Author Archives: mcastillo109

Current Points of Interpretation and Accessibility

The International Hotel Manilatown Center contains a rich interpretive landscape inside the community center space. In addition, the International Hotel Manilatown Center has an open space where Filipino and other peoples come and practice intangible heritage such as dancing and singing. Much of the installations in the International Hotel Manilatown Center provide information about the struggle against eviction. There are installations, photographs, and cabinets that contain historic documents.

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The Manilatown Center inside the International Hotel holds intangible heritage events such as dancing.

Factors that structure accessibility for Bay Area residents specifically are threefold: I-Hotel Community Center hours of operation and the Manilatown Heritage Foundation website. I-Hotel community center hours of operation are Wednesday through Sunday from 12pm to 3pm. The Manilatown Heritage Foundation Website is The website contains information about I-Hotel and programs and services that the Manilatown Heritage Foundation offers at the I-Hotel Community Center. In addition, the website offers web-based services such as an email listserve.



Filipino Migration and Social Mobility

The proposed interpretive project is an audio/video installation to be located along the west wall of the Manilatown Heritage Foundation Community center. Currently, on this wall there are mounted architectural remains from the original I-Hotel building in addition to framed photographs and a plaque that has the names of former I-Hotel residents. The audience for this installation will be people who visit the Manilatown Heritage Foundation Community Center. As such, people visit the center for different purposes either to volunteer, curate materials, participate in ongoing events, facilitate community meetings, and other activities that involve formal and informal meetings. This audio/video installation will give primacy to the human sense of vision and the human sense of hearing to convey information. Visuals will be displayed through an overhead projector and projected onto the wall. Audio will be played back through mountains speakers in the rafters overhead.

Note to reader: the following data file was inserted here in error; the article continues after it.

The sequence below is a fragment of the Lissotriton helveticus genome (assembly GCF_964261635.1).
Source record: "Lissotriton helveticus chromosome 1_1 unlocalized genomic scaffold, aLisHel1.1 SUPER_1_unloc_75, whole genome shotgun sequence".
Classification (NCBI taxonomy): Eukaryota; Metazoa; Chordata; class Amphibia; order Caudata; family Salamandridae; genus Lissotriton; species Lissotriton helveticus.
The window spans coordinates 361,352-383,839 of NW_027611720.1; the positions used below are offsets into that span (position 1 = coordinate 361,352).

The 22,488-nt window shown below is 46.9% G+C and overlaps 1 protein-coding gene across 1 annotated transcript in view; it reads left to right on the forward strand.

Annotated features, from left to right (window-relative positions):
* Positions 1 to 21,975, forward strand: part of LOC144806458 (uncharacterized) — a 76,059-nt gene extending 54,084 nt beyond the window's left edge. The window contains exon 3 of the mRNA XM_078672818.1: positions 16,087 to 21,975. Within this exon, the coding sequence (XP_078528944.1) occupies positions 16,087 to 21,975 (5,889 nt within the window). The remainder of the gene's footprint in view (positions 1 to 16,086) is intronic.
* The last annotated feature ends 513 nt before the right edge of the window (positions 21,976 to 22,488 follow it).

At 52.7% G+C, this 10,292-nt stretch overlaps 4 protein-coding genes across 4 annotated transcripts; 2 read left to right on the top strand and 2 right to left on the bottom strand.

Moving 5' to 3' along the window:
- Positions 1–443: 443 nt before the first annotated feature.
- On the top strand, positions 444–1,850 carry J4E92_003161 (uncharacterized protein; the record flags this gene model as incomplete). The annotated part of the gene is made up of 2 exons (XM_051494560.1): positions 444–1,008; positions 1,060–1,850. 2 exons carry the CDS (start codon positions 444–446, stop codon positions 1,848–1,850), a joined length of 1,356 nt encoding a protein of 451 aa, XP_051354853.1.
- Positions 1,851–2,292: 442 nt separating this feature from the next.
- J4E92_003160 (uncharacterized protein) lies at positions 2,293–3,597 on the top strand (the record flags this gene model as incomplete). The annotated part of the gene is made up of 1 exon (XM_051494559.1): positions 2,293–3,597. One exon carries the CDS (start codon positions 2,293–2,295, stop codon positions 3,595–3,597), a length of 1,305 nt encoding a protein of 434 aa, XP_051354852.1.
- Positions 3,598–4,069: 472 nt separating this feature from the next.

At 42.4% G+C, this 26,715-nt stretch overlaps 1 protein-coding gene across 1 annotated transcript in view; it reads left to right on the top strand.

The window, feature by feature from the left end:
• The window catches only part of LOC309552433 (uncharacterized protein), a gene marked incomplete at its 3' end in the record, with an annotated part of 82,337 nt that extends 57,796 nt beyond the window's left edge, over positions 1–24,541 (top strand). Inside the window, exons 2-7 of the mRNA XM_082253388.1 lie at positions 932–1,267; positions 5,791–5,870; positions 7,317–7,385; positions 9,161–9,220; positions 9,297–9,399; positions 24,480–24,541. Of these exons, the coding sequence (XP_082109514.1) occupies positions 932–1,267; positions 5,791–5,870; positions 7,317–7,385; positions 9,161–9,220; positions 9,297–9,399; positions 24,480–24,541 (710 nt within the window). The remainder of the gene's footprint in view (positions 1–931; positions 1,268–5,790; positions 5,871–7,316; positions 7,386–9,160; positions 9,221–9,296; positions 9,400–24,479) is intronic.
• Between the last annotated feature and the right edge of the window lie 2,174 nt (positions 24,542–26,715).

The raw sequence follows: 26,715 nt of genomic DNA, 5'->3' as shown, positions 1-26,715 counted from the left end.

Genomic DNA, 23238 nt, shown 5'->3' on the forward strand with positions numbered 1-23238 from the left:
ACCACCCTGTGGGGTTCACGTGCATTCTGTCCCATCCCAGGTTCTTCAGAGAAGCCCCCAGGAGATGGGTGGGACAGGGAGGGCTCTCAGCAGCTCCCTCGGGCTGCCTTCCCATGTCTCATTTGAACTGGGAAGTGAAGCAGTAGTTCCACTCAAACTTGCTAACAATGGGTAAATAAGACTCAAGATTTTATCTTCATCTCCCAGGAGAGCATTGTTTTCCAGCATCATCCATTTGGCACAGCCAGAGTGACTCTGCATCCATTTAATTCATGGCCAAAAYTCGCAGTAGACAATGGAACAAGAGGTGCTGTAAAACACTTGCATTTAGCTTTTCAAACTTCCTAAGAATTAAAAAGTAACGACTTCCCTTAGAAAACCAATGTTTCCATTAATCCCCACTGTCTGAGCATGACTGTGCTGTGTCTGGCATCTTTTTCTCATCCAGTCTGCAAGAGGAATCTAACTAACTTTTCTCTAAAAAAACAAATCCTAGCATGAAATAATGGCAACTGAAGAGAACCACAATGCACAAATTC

Figure — Tony Robles points describing the mounted installation in the Manilatown Heritage Foundation Center


Tony Robles describing the International Hotel brick installation inside the Manilatown Center.

The project is titled “Filipino Immigration and Social Mobility in the San Francisco Bay Area and the United States of America” and it is an audio/visual installation. This type of installation is commonly used in museum and interpretive center settings. Generally, the installation consists of a screen, an overhead visual projector, audio speakers and a playback device. The visual projector and the audio speakers are linked to a playback device–a DVD player or computer–and the digital file from the playback device is rendered visually to the screen and kinetically to the speakers.

The proposed playback time is 15-30 minutes and will consists of a synthesized story of Filipino immigration to North America, history of I-Hotel in San Francisco, interviews with former residents, interviews with the children of former residents, and maps that show the concentrations of Filipino people in the Bay Area and in the United States. This synthesized story will pool resources available to staff at the Manilatown Heritage Foundation Community Center and will develop new resources through the production of visuals and interviews. First step in the development of this installation is an inventory of materials that have information about immigration and social mobility in the archives and an inventory of the skills and training available at hand from staff members and volunteers who work at Manilatown Heritage Foundation Community Center. This step identifies the equipment, materials and skills and training needed to complete the project. Furthermore, this step helps to develop a timetable for the completion of the project. Thereafter the project is split into phases. Phase one consists of digitization of archival materials (if needed) and procurement of audio/visual equipment and construction of installation. Phase two consists of research, design and rendering of infographics/maps that show how the Filipino population has changed in socioeconomic and residential status since the inception of I-Hotel. Phase three consists of interviews with former residents and their descendents. And Phase four consists of production of the proposed synthesized story–storyboarding, drafting, critiquing, and approval from the Manilatown Heritage Foundation board of directors.


A mockup of Manilatown Center brick installation. Images will be projected on bricks.

Short Term (5 years):